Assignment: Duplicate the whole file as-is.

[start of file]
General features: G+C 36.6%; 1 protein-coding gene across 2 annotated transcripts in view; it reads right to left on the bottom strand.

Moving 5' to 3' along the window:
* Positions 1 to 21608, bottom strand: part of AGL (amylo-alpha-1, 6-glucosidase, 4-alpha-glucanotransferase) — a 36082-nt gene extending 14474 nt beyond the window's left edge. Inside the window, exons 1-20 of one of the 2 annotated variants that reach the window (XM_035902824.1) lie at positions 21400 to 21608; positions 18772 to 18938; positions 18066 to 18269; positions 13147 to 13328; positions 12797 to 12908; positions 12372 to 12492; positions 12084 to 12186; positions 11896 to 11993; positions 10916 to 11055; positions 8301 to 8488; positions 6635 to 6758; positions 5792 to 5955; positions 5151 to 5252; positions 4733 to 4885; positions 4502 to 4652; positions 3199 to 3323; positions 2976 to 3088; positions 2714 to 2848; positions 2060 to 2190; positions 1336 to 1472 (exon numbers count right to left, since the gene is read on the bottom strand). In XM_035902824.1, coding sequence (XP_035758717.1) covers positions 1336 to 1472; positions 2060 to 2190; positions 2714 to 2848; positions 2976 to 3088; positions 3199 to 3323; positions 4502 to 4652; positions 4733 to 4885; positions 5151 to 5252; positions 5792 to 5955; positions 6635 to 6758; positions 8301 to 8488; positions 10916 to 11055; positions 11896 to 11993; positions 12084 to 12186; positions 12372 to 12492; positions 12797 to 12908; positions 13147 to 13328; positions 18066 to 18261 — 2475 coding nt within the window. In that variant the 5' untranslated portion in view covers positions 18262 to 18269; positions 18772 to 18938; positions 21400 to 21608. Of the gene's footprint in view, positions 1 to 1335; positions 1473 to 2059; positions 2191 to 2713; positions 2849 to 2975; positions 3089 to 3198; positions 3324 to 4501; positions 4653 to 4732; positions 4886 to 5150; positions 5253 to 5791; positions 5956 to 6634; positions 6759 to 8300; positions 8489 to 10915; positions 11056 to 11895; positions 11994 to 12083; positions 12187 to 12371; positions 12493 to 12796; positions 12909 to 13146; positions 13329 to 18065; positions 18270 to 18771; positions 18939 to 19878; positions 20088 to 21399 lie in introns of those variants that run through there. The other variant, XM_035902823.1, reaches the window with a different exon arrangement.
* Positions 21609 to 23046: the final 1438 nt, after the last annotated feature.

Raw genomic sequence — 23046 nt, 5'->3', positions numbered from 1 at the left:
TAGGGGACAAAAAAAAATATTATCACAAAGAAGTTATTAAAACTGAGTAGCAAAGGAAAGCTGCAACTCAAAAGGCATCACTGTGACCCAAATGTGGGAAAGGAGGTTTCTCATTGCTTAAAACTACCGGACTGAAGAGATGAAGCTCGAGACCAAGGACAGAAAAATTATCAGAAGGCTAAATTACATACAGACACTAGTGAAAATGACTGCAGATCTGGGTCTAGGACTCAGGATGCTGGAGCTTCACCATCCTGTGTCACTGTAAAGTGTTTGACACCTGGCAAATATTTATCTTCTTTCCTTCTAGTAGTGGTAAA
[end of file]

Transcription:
General features: G+C 36.6%; 1 protein-coding gene across 2 annotated transcripts in view; it reads right to left on the bottom strand.

Moving 5' to 3' along the window:
* Positions 1 to 21608, bottom strand: part of AGL (amylo-alpha-1, 6-glucosidase, 4-alpha-glucanotransferase) — a 36082-nt gene extending 14474 nt beyond the window's left edge. Inside the window, exons 1-20 of one of the 2 annotated variants that reach the window (XM_035902824.1) lie at positions 21400 to 21608; positions 18772 to 18938; positions 18066 to 18269; positions 13147 to 13328; positions 12797 to 12908; positions 12372 to 12492; positions 12084 to 12186; positions 11896 to 11993; positions 10916 to 11055; positions 8301 to 8488; positions 6635 to 6758; positions 5792 to 5955; positions 5151 to 5252; positions 4733 to 4885; positions 4502 to 4652; positions 3199 to 3323; positions 2976 to 3088; positions 2714 to 2848; positions 2060 to 2190; positions 1336 to 1472 (exon numbers count right to left, since the gene is read on the bottom strand). In XM_035902824.1, coding sequence (XP_035758717.1) covers positions 1336 to 1472; positions 2060 to 2190; positions 2714 to 2848; positions 2976 to 3088; positions 3199 to 3323; positions 4502 to 4652; positions 4733 to 4885; positions 5151 to 5252; positions 5792 to 5955; positions 6635 to 6758; positions 8301 to 8488; positions 10916 to 11055; positions 11896 to 11993; positions 12084 to 12186; positions 12372 to 12492; positions 12797 to 12908; positions 13147 to 13328; positions 18066 to 18261 — 2475 coding nt within the window. In that variant the 5' untranslated portion in view covers positions 18262 to 18269; positions 18772 to 18938; positions 21400 to 21608. Of the gene's footprint in view, positions 1 to 1335; positions 1473 to 2059; positions 2191 to 2713; positions 2849 to 2975; positions 3089 to 3198; positions 3324 to 4501; positions 4653 to 4732; positions 4886 to 5150; positions 5253 to 5791; positions 5956 to 6634; positions 6759 to 8300; positions 8489 to 10915; positions 11056 to 11895; positions 11994 to 12083; positions 12187 to 12371; positions 12493 to 12796; positions 12909 to 13146; positions 13329 to 18065; positions 18270 to 18771; positions 18939 to 19878; positions 20088 to 21399 lie in introns of those variants that run through there. The other variant, XM_035902823.1, reaches the window with a different exon arrangement.
* Positions 21609 to 23046: the final 1438 nt, after the last annotated feature.

Raw genomic sequence — 23046 nt, 5'->3', positions numbered from 1 at the left:
TAGGGGACAAAAAAAAATATTATCACAAAGAAGTTATTAAAACTGAGTAGCAAAGGAAAGCTGCAACTCAAAAGGCATCACTGTGACCCAAATGTGGGAAAGGAGGTTTCTCATTGCTTAAAACTACCGGACTGAAGAGATGAAGCTCGAGACCAAGGACAGAAAAATTATCAGAAGGCTAAATTACATACAGACACTAGTGAAAATGACTGCAGATCTGGGTCTAGGACTCAGGATGCTGGAGCTTCACCATCCTGTGTCACTGTAAAGTGTTTGACACCTGGCAAATATTTATCTTCTTTCCTTCTAGTAGTGGTAAA